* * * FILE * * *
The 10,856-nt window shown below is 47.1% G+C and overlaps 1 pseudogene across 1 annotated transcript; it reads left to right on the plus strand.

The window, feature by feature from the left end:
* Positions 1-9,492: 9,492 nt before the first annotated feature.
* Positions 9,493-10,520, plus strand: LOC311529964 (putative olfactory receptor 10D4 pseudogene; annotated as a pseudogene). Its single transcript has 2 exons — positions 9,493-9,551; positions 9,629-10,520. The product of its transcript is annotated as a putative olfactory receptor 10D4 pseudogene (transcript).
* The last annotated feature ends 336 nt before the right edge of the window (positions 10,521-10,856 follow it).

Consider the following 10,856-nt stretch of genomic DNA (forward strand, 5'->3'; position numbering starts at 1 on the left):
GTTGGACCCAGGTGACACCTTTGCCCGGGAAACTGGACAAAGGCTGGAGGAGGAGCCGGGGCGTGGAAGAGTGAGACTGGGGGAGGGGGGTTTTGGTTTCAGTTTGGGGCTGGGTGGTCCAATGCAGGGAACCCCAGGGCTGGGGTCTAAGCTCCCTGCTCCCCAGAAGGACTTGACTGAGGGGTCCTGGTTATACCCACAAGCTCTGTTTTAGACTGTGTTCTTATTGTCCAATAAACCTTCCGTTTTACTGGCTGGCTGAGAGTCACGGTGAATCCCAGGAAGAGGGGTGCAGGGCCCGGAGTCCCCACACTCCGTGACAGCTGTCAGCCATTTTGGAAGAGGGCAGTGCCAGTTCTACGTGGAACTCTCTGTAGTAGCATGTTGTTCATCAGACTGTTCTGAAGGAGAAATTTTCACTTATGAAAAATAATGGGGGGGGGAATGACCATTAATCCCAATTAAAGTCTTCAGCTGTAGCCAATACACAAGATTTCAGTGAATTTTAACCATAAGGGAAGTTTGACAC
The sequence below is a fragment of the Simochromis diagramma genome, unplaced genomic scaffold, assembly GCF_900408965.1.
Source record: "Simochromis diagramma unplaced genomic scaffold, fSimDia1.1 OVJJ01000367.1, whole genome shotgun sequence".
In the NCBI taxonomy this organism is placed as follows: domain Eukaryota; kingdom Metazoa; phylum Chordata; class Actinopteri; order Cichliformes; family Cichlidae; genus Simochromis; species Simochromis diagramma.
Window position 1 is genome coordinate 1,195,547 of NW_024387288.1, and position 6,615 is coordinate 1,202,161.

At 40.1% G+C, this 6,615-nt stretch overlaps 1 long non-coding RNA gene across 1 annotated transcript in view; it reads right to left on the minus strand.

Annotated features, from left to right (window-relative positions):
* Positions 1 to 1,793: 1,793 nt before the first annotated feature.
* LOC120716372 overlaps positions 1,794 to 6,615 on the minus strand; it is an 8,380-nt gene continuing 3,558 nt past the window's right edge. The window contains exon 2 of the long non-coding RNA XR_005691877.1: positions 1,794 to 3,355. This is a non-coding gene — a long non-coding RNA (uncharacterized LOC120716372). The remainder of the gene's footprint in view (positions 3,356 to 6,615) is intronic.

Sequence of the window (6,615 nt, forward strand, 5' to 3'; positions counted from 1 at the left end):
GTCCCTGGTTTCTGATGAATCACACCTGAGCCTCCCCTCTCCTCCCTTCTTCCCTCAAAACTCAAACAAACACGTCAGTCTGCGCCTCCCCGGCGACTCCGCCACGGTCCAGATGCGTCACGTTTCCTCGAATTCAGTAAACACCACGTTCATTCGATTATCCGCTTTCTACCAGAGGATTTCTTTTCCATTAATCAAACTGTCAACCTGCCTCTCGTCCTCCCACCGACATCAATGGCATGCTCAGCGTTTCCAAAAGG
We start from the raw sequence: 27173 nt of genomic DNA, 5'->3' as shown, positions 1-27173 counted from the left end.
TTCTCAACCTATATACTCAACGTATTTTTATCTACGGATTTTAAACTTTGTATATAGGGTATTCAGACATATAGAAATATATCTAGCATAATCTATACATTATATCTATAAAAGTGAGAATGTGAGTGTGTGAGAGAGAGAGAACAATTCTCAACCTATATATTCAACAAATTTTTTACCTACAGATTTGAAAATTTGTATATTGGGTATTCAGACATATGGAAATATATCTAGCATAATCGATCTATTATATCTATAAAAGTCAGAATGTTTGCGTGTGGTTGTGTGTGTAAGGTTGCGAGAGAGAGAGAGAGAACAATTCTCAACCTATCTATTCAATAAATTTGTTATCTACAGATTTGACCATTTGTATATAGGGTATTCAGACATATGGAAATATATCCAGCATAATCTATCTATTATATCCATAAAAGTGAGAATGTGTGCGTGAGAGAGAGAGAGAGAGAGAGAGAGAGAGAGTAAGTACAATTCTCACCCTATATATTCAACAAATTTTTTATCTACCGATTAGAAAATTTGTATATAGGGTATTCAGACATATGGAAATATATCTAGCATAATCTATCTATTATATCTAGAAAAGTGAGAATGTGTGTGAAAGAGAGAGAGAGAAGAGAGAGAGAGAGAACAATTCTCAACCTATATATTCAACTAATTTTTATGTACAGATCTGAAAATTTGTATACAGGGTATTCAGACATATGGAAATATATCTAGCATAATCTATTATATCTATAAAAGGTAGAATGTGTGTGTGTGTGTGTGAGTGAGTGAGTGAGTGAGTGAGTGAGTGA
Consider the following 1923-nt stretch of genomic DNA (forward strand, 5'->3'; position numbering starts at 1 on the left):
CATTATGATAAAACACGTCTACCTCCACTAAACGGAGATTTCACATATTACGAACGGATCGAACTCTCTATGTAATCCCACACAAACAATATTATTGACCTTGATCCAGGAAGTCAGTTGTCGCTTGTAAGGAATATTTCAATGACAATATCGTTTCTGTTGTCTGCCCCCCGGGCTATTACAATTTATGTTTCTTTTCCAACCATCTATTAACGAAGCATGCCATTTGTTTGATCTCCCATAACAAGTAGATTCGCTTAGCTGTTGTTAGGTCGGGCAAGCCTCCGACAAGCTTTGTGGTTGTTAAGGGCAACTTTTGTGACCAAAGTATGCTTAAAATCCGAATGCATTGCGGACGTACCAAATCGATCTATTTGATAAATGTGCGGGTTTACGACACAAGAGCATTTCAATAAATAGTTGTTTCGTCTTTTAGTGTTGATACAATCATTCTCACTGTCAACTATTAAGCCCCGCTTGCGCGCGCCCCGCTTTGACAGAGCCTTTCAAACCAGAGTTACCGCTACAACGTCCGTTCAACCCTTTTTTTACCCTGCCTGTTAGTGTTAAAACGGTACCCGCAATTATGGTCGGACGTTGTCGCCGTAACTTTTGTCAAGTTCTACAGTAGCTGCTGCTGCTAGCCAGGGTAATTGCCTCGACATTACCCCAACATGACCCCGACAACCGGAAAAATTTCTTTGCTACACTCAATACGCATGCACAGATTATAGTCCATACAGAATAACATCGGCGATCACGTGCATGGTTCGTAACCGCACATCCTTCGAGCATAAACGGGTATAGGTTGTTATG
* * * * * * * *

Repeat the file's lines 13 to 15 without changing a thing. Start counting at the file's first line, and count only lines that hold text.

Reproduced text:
Annotated features, from left to right (window-relative positions):
* Positions 1 to 1,793: 1,793 nt before the first annotated feature.
* LOC120716372 overlaps positions 1,794 to 6,615 on the minus strand; it is an 8,380-nt gene continuing 3,558 nt past the window's right edge. The window contains exon 2 of the long non-coding RNA XR_005691877.1: positions 1,794 to 3,355. This is a non-coding gene — a long non-coding RNA (uncharacterized LOC120716372). The remainder of the gene's footprint in view (positions 3,356 to 6,615) is intronic.